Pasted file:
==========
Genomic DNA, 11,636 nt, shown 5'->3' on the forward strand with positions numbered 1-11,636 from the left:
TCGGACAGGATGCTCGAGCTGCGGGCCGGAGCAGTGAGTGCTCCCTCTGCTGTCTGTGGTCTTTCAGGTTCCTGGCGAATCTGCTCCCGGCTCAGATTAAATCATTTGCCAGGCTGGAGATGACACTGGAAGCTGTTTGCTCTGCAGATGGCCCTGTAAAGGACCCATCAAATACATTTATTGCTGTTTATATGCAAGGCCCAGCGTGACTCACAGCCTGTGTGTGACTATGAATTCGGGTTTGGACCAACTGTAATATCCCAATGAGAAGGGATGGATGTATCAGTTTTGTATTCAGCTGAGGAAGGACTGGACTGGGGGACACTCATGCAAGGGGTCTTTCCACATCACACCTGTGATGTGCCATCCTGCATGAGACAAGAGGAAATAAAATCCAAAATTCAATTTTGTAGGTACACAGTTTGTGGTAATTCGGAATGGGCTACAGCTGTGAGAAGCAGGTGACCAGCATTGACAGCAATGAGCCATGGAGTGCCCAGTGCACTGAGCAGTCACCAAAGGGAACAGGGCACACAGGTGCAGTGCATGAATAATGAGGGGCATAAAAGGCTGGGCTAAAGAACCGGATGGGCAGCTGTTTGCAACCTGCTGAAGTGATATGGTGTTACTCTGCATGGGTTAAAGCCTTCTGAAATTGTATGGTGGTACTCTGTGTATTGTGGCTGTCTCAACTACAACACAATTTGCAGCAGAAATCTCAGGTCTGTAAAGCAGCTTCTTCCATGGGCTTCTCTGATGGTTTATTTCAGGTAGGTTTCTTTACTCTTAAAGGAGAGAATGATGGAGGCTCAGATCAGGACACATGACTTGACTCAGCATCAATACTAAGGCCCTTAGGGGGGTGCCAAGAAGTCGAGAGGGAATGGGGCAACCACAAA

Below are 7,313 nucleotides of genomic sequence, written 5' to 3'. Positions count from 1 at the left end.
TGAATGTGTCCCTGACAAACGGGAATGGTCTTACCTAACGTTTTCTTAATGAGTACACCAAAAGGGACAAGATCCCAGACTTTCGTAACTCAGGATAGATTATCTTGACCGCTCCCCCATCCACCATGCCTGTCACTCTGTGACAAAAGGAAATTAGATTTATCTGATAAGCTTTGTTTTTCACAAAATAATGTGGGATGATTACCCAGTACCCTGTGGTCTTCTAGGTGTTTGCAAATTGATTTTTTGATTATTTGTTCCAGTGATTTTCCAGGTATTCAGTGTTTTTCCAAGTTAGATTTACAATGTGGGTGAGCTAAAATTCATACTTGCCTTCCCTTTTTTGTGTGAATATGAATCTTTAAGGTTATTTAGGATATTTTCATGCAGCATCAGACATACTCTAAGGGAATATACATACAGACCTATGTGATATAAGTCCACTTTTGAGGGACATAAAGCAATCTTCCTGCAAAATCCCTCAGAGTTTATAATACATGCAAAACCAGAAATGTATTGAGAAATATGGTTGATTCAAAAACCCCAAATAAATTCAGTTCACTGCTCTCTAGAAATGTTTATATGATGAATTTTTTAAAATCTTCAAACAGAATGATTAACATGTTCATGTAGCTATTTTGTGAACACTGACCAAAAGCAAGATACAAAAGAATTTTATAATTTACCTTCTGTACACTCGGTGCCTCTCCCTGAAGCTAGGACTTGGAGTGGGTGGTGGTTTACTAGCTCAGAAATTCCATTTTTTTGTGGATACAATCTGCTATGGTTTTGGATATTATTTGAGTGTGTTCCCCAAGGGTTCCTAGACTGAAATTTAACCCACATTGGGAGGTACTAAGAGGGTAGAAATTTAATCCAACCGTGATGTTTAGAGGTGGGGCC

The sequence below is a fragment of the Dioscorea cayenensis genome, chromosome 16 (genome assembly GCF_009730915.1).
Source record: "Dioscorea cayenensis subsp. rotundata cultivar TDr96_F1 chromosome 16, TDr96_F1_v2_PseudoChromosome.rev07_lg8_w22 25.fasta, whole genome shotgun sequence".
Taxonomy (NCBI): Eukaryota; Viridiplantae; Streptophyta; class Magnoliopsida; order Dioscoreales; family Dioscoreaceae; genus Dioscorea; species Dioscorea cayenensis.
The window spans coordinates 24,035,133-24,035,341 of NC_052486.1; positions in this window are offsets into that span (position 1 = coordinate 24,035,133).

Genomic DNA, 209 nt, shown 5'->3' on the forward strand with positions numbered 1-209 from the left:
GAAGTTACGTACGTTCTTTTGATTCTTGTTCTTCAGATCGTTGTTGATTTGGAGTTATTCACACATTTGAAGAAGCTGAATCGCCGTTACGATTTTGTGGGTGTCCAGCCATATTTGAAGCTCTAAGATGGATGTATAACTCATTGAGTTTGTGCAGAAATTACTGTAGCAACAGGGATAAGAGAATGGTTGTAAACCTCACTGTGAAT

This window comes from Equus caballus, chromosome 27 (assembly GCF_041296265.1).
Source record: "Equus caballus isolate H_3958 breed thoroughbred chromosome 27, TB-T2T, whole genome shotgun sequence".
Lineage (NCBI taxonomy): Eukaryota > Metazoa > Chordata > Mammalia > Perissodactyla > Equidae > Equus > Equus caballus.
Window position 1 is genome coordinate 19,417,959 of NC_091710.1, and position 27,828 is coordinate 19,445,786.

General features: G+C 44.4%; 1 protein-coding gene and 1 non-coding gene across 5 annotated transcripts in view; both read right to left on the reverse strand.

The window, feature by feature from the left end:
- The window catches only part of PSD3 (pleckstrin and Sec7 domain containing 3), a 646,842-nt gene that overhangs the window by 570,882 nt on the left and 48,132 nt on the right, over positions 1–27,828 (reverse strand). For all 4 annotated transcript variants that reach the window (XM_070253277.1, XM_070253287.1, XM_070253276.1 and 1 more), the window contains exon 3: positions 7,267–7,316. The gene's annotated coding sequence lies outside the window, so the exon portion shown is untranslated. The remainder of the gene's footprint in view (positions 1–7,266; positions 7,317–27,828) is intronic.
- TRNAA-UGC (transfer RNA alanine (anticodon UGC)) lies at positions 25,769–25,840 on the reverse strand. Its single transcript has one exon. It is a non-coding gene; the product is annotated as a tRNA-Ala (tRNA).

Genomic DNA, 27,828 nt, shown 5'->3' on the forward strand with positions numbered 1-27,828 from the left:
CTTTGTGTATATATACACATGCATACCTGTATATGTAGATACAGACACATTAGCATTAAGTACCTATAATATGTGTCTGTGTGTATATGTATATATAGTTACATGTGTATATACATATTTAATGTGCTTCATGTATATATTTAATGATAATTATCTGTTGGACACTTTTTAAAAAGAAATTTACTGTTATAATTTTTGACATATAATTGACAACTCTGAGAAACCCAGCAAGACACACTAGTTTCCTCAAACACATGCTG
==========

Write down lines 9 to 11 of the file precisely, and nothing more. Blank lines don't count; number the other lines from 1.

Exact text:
Genomic DNA, 209 nt, shown 5'->3' on the forward strand with positions numbered 1-209 from the left:
GAAGTTACGTACGTTCTTTTGATTCTTGTTCTTCAGATCGTTGTTGATTTGGAGTTATTCACACATTTGAAGAAGCTGAATCGCCGTTACGATTTTGTGGGTGTCCAGCCATATTTGAAGCTCTAAGATGGATGTATAACTCATTGAGTTTGTGCAGAAATTACTGTAGCAACAGGGATAAGAGAATGGTTGTAAACCTCACTGTGAAT

This window comes from Equus caballus, chromosome 27 (assembly GCF_041296265.1).